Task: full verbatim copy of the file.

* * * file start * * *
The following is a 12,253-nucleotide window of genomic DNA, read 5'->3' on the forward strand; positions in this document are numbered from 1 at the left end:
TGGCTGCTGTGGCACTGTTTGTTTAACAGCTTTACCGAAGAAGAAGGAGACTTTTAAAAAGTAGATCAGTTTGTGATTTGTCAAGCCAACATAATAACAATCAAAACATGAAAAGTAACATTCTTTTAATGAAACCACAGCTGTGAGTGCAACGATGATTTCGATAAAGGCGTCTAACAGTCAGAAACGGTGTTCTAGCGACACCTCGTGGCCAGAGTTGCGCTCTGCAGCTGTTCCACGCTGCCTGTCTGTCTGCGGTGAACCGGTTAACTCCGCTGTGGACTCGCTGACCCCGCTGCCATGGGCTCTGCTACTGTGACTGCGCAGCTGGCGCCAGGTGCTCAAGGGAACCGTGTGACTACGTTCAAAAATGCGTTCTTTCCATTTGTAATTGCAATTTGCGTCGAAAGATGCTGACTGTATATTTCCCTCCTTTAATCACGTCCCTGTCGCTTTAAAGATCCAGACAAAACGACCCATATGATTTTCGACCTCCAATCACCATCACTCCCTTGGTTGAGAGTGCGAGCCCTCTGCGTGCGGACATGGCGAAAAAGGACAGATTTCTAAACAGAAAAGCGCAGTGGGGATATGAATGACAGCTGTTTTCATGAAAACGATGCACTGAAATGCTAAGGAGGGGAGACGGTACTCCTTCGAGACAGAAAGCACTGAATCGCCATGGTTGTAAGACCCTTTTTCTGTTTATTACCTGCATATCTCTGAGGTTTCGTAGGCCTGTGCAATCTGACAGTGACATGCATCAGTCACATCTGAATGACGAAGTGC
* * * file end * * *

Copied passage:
The following is a 12,253-nucleotide window of genomic DNA, read 5'->3' on the forward strand; positions in this document are numbered from 1 at the left end:
TGGCTGCTGTGGCACTGTTTGTTTAACAGCTTTACCGAAGAAGAAGGAGACTTTTAAAAAGTAGATCAGTTTGTGATTTGTCAAGCCAACATAATAACAATCAAAACATGAAAAGTAACATTCTTTTAATGAAACCACAGCTGTGAGTGCAACGATGATTTCGATAAAGGCGTCTAACAGTCAGAAACGGTGTTCTAGCGACACCTCGTGGCCAGAGTTGCGCTCTGCAGCTGTTCCACGCTGCCTGTCTGTCTGCGGTGAACCGGTTAACTCCGCTGTGGACTCGCTGACCCCGCTGCCATGGGCTCTGCTACTGTGACTGCGCAGCTGGCGCCAGGTGCTCAAGGGAACCGTGTGACTACGTTCAAAAATGCGTTCTTTCCATTTGTAATTGCAATTTGCGTCGAAAGATGCTGACTGTATATTTCCCTCCTTTAATCACGTCCCTGTCGCTTTAAAGATCCAGACAAAACGACCCATATGATTTTCGACCTCCAATCACCATCACTCCCTTGGTTGAGAGTGCGAGCCCTCTGCGTGCGGACATGGCGAAAAAGGACAGATTTCTAAACAGAAAAGCGCAGTGGGGATATGAATGACAGCTGTTTTCATGAAAACGATGCACTGAAATGCTAAGGAGGGGAGACGGTACTCCTTCGAGACAGAAAGCACTGAATCGCCATGGTTGTAAGACCCTTTTTCTGTTTATTACCTGCATATCTCTGAGGTTTCGTAGGCCTGTGCAATCTGACAGTGACATGCATCAGTCACATCTGAATGACGAAGTGC